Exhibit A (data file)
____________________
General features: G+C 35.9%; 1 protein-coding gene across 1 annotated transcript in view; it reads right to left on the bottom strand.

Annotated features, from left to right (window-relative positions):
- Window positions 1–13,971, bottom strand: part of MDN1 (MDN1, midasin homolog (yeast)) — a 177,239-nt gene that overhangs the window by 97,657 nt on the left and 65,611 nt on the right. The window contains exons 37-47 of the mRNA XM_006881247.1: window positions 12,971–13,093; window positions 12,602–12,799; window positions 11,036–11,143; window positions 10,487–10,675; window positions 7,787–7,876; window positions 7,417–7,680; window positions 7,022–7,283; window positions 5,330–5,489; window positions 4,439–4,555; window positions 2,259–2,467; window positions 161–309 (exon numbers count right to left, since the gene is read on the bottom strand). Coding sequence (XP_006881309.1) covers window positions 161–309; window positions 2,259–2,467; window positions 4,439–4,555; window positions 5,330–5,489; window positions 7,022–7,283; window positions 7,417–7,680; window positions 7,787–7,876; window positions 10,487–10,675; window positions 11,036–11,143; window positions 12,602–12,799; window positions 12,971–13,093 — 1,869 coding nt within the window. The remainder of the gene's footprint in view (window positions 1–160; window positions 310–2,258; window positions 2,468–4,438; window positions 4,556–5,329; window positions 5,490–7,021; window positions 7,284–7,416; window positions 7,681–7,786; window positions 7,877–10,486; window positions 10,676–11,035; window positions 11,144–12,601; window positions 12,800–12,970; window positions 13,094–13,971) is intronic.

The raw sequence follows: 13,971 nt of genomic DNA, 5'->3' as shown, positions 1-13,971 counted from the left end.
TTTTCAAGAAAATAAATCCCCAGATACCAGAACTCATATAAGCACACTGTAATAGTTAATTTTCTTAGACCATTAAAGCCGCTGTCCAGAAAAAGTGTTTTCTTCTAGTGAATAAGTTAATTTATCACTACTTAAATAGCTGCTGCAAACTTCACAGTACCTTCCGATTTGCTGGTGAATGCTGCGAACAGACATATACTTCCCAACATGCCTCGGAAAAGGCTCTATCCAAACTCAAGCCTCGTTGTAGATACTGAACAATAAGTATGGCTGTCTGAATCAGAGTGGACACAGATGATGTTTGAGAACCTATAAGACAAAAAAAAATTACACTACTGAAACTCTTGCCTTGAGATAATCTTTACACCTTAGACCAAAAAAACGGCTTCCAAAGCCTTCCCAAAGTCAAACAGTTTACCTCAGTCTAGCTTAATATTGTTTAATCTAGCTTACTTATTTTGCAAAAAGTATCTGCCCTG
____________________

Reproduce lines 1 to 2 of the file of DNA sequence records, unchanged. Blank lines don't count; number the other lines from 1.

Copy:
General features: G+C 35.9%; 1 protein-coding gene across 1 annotated transcript in view; it reads right to left on the bottom strand.

Annotated features, from left to right (window-relative positions):